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Gski 06-02-2019 03:38 AM

144 HR 2fer: two people, two bikes, two kayaks
I have learned a lot from so many of build threads on this site, which means it is time to start giving back. If you are expecting another amazing build (or build thread), well this isnít likely to be it.

Our 2019 RWD 144Ē HR sprinter arrived in May, and the build has started as it will go on: slowly.

Most things in our dream come in twos: two people, two mountain bikes, two folding kayaks, two burner stove. The most notable exception is that we canít really do trips with just two pairs of skis.

If our design doesnít suit your needs, donít worry, it suits us.

I stole more from traipsingabout.com than anywhere else, but a lot of you on this forum will see your ideas borrowed, re-purposed, twisted, or otherwise used without adequate thanks. I owe you for sharing what went right and, often more usefully, what went wrong.

Our core layout is the now-common garage style with two sliders. Fresh and hot water tanks will be near the centreline in the garage so they donít freeze in winter mode. The tanks will be framed-in, partly to support the bed, but also to protect bikes from loose payload. The original idea was to have a big open garage, but we slowly realized that dividing the space would let us carry more gear. Imagine traipsing about with tanks under the central storage unit.

A small fridge, storage, and a bench/head will go on the windowless port side, and a storage cabinet/sink/workspace will block the aft half of the door. More port-side storage on the bed platform will make the bed narrower and eliminate the need for upper cabinets.

Because I studied engineering way back when, the build will be complex. After 15 years with a small sailboat, I have experience in cramming life into small spaces and a lot of nautical terminology to add confusion to conversations.

You have been warned.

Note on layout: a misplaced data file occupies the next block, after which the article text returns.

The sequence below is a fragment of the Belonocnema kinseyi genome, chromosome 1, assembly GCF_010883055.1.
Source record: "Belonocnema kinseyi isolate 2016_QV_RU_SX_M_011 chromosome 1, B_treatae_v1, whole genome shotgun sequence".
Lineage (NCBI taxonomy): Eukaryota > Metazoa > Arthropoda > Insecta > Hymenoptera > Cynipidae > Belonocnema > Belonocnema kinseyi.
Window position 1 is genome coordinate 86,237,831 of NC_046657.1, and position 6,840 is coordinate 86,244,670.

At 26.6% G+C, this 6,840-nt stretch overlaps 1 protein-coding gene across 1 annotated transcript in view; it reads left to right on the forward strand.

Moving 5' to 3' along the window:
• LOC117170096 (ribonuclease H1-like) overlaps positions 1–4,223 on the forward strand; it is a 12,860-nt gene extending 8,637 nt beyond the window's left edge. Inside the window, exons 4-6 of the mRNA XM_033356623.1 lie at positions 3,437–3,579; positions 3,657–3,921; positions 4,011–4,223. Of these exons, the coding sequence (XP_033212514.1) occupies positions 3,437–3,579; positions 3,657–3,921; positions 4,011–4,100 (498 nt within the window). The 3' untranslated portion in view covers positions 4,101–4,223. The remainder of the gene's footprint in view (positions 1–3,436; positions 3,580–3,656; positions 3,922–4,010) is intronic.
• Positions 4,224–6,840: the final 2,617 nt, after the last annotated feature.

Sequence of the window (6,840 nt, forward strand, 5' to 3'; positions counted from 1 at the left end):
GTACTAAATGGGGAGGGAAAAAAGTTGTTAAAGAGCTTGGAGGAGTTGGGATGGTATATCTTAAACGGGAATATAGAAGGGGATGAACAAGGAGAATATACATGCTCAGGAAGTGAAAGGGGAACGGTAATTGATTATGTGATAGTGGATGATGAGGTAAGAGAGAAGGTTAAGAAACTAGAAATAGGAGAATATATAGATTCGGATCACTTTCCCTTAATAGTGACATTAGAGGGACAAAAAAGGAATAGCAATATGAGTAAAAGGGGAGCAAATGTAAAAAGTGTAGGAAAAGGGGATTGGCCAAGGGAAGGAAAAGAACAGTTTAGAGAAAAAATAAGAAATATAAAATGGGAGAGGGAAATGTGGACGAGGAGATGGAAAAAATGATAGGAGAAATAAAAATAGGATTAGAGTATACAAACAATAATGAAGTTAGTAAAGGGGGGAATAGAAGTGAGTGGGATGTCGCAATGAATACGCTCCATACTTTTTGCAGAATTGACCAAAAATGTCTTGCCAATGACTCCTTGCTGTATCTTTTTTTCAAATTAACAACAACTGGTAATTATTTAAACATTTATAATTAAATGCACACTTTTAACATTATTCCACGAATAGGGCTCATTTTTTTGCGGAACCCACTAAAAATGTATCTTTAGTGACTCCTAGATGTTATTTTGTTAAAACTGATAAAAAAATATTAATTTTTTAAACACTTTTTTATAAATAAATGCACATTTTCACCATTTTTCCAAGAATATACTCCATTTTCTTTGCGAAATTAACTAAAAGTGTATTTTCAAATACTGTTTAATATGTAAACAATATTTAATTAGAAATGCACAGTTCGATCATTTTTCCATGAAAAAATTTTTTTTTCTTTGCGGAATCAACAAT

Gski 06-02-2019 04:52 AM

Re: 144 HR 2fer: two people, two bikes, two kayaks
Step one of the build was taping out the plan and checking the design inside the actual van.

Step two is insulating the garage area, so we can start building the two most essential elements: a bed and a bike rack.

This US built van came with anti-vibration material (like rattletrap, fatmax, etc) in the critical places. Of the four 2019 cargo vans I have been inside, this one has much more of this material than the others combined. First noise reduction task complete, with no labour from me.

We chose thinsulate SM600-L (thanks Hein) because it does a good job with sound deadening and it should be adequate for winter glamping.

After sitting in an empty van in full sunlight on a 32C day, it became clear that the metal ribs transfer heat past the insulation, which makes me believe I donít need to go crazy here.

The steel shell is fairly conductive, but nothing compared to the aluminum L track. Before insulating, the steel and aluminum got too hot to touch. After insulating half the van walls, both steel and aluminum were slightly better.

As many people have said, a thermal break between the van and the 8020 aluminum structure is essential. My first idea of using PVC (aka vinyl flooring) as a thermal break may not work as as PVC flows at about 70C. Donít tell the beautiful one, but I will be sneaking the spare cooking thermometer down to the van to measure just how hot the metal gets.

It will take an age to insulate the whole van, as the sections that need glue have to be done early in the morning while the sheet metal is cool enough for 3M 90. We got the walls of the back half of the van done in four hours working time. The second side took only an hour as we had learned some tricks by then. We should be good at this by the time we never need to do this again.

We are not insulating the floor, as the van is reasonably quiet already. We will eventually add decorative (and mildly insulating) flooring to the parts of the floor that are exposed, but that is far in the future.

We are using reflectix and magnets for temporary window and skylight covers, but donít see a need to use it as a vapour barrier in the walls and ceiling.


I took more photos of the thinsulate in place and they look just everyone elseís photos. Here is the loadable wheel arch, which is new.

sanomechanic 06-02-2019 02:53 PM

Re: 144 HR 2fer: two people, two bikes, two kayaks
Thanks for the update

Surveillance Van 06-05-2019 03:34 PM

Re: 144 HR 2fer: two people, two bikes, two kayaks
Looking forward to seeing pictures with this build.

Sent from my iPhone using Tapatalk Pro

Gski 06-09-2019 11:20 PM

Re: 144 HR 2fer: two people, two bikes, two kayaks
The bed platform is in!

Well, temporarily, as this was my first experience with 8020 and I learned some things. We will get the bike mounts in (without the slider for now) and do some practice glamping to see how well the bed layout suits us. I have only 2.5Ē head clearance sitting fully upright in bed: once the ceiling and mattress are in, that may not be ideal. The top of the plywood is currently 39Ē above the factory wooden floor.